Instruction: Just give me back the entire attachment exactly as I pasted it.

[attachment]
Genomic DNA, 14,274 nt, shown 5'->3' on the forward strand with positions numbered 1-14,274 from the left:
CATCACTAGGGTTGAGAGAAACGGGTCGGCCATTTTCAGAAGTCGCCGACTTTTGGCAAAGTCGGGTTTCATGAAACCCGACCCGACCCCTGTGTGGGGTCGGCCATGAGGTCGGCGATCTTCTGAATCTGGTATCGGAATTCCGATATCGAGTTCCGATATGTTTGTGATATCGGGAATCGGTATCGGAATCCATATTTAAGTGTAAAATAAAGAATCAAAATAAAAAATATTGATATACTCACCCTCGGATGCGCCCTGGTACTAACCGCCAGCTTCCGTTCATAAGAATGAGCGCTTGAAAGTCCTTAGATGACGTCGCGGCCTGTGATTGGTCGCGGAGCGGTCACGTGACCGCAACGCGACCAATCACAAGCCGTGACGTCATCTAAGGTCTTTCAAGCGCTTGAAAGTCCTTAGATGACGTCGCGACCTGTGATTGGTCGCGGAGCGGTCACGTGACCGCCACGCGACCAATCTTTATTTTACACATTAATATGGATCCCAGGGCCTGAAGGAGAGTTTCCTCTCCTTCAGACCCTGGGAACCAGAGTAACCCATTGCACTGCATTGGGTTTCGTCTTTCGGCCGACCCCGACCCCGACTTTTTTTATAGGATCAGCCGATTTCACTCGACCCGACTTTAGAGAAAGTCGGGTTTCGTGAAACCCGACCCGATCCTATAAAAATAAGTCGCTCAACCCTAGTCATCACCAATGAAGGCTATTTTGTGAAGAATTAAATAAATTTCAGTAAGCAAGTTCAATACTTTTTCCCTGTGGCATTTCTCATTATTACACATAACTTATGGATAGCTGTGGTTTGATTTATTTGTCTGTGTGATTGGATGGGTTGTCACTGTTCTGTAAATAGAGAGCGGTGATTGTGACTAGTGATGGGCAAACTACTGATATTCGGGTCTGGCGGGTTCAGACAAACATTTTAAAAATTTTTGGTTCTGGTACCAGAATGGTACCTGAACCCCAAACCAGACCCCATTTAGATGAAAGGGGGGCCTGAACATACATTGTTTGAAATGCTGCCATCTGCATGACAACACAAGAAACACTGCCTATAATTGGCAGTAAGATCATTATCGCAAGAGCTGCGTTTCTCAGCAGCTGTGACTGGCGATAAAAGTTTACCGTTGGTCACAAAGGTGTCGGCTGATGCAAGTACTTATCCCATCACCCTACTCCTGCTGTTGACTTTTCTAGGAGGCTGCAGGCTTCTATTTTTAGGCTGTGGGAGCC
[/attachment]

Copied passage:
Genomic DNA, 14,274 nt, shown 5'->3' on the forward strand with positions numbered 1-14,274 from the left:
CATCACTAGGGTTGAGAGAAACGGGTCGGCCATTTTCAGAAGTCGCCGACTTTTGGCAAAGTCGGGTTTCATGAAACCCGACCCGACCCCTGTGTGGGGTCGGCCATGAGGTCGGCGATCTTCTGAATCTGGTATCGGAATTCCGATATCGAGTTCCGATATGTTTGTGATATCGGGAATCGGTATCGGAATCCATATTTAAGTGTAAAATAAAGAATCAAAATAAAAAATATTGATATACTCACCCTCGGATGCGCCCTGGTACTAACCGCCAGCTTCCGTTCATAAGAATGAGCGCTTGAAAGTCCTTAGATGACGTCGCGGCCTGTGATTGGTCGCGGAGCGGTCACGTGACCGCAACGCGACCAATCACAAGCCGTGACGTCATCTAAGGTCTTTCAAGCGCTTGAAAGTCCTTAGATGACGTCGCGACCTGTGATTGGTCGCGGAGCGGTCACGTGACCGCCACGCGACCAATCTTTATTTTACACATTAATATGGATCCCAGGGCCTGAAGGAGAGTTTCCTCTCCTTCAGACCCTGGGAACCAGAGTAACCCATTGCACTGCATTGGGTTTCGTCTTTCGGCCGACCCCGACCCCGACTTTTTTTATAGGATCAGCCGATTTCACTCGACCCGACTTTAGAGAAAGTCGGGTTTCGTGAAACCCGACCCGATCCTATAAAAATAAGTCGCTCAACCCTAGTCATCACCAATGAAGGCTATTTTGTGAAGAATTAAATAAATTTCAGTAAGCAAGTTCAATACTTTTTCCCTGTGGCATTTCTCATTATTACACATAACTTATGGATAGCTGTGGTTTGATTTATTTGTCTGTGTGATTGGATGGGTTGTCACTGTTCTGTAAATAGAGAGCGGTGATTGTGACTAGTGATGGGCAAACTACTGATATTCGGGTCTGGCGGGTTCAGACAAACATTTTAAAAATTTTTGGTTCTGGTACCAGAATGGTACCTGAACCCCAAACCAGACCCCATTTAGATGAAAGGGGGGCCTGAACATACATTGTTTGAAATGCTGCCATCTGCATGACAACACAAGAAACACTGCCTATAATTGGCAGTAAGATCATTATCGCAAGAGCTGCGTTTCTCAGCAGCTGTGACTGGCGATAAAAGTTTACCGTTGGTCACAAAGGTGTCGGCTGATGCAAGTACTTATCCCATCACCCTACTCCTGCTGTTGACTTTTCTAGGAGGCTGCAGGCTTCTATTTTTAGGCTGTGGGAGCC